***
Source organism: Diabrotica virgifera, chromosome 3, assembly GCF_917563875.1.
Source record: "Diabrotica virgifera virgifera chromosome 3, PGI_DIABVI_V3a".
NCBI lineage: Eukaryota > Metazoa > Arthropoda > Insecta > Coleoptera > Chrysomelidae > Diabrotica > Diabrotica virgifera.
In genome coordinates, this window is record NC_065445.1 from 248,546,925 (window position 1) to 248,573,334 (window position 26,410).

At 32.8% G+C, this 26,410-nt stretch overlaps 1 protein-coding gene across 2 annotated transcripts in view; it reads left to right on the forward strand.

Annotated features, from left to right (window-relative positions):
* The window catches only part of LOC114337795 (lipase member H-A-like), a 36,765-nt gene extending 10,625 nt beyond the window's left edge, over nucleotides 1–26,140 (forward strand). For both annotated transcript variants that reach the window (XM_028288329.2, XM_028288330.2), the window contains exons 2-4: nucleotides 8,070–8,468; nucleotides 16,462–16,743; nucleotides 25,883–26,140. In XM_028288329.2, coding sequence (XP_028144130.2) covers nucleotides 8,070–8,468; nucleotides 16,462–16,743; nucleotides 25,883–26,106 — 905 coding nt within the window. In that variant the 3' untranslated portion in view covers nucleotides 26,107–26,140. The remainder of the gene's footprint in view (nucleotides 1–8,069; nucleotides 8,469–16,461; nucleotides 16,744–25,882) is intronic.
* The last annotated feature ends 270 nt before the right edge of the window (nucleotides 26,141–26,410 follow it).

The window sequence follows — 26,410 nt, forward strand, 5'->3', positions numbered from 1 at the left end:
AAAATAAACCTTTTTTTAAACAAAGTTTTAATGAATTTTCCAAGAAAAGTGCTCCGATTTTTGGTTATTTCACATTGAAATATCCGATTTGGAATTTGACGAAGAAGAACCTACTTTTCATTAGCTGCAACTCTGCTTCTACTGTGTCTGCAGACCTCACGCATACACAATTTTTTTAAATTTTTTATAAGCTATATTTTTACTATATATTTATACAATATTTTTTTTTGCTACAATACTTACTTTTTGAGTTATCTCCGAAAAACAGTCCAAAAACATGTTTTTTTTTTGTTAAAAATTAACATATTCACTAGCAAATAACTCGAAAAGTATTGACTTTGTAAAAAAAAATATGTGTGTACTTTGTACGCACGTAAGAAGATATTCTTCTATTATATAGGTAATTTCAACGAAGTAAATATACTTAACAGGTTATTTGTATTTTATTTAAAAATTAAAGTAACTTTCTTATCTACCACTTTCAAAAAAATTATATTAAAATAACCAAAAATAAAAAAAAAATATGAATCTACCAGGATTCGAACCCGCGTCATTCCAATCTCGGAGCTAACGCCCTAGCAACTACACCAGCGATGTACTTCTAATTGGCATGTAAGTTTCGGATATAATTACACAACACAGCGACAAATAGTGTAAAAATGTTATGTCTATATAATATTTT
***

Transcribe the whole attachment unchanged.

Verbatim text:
Source organism: Diabrotica virgifera, chromosome 3, assembly GCF_917563875.1.
Source record: "Diabrotica virgifera virgifera chromosome 3, PGI_DIABVI_V3a".
NCBI lineage: Eukaryota > Metazoa > Arthropoda > Insecta > Coleoptera > Chrysomelidae > Diabrotica > Diabrotica virgifera.
In genome coordinates, this window is record NC_065445.1 from 248,546,925 (window position 1) to 248,573,334 (window position 26,410).

At 32.8% G+C, this 26,410-nt stretch overlaps 1 protein-coding gene across 2 annotated transcripts in view; it reads left to right on the forward strand.

Annotated features, from left to right (window-relative positions):
* The window catches only part of LOC114337795 (lipase member H-A-like), a 36,765-nt gene extending 10,625 nt beyond the window's left edge, over nucleotides 1–26,140 (forward strand). For both annotated transcript variants that reach the window (XM_028288329.2, XM_028288330.2), the window contains exons 2-4: nucleotides 8,070–8,468; nucleotides 16,462–16,743; nucleotides 25,883–26,140. In XM_028288329.2, coding sequence (XP_028144130.2) covers nucleotides 8,070–8,468; nucleotides 16,462–16,743; nucleotides 25,883–26,106 — 905 coding nt within the window. In that variant the 3' untranslated portion in view covers nucleotides 26,107–26,140. The remainder of the gene's footprint in view (nucleotides 1–8,069; nucleotides 8,469–16,461; nucleotides 16,744–25,882) is intronic.
* The last annotated feature ends 270 nt before the right edge of the window (nucleotides 26,141–26,410 follow it).

The window sequence follows — 26,410 nt, forward strand, 5'->3', positions numbered from 1 at the left end:
AAAATAAACCTTTTTTTAAACAAAGTTTTAATGAATTTTCCAAGAAAAGTGCTCCGATTTTTGGTTATTTCACATTGAAATATCCGATTTGGAATTTGACGAAGAAGAACCTACTTTTCATTAGCTGCAACTCTGCTTCTACTGTGTCTGCAGACCTCACGCATACACAATTTTTTTAAATTTTTTATAAGCTATATTTTTACTATATATTTATACAATATTTTTTTTTGCTACAATACTTACTTTTTGAGTTATCTCCGAAAAACAGTCCAAAAACATGTTTTTTTTTTGTTAAAAATTAACATATTCACTAGCAAATAACTCGAAAAGTATTGACTTTGTAAAAAAAAATATGTGTGTACTTTGTACGCACGTAAGAAGATATTCTTCTATTATATAGGTAATTTCAACGAAGTAAATATACTTAACAGGTTATTTGTATTTTATTTAAAAATTAAAGTAACTTTCTTATCTACCACTTTCAAAAAAATTATATTAAAATAACCAAAAATAAAAAAAAAATATGAATCTACCAGGATTCGAACCCGCGTCATTCCAATCTCGGAGCTAACGCCCTAGCAACTACACCAGCGATGTACTTCTAATTGGCATGTAAGTTTCGGATATAATTACACAACACAGCGACAAATAGTGTAAAAATGTTATGTCTATATAATATTTT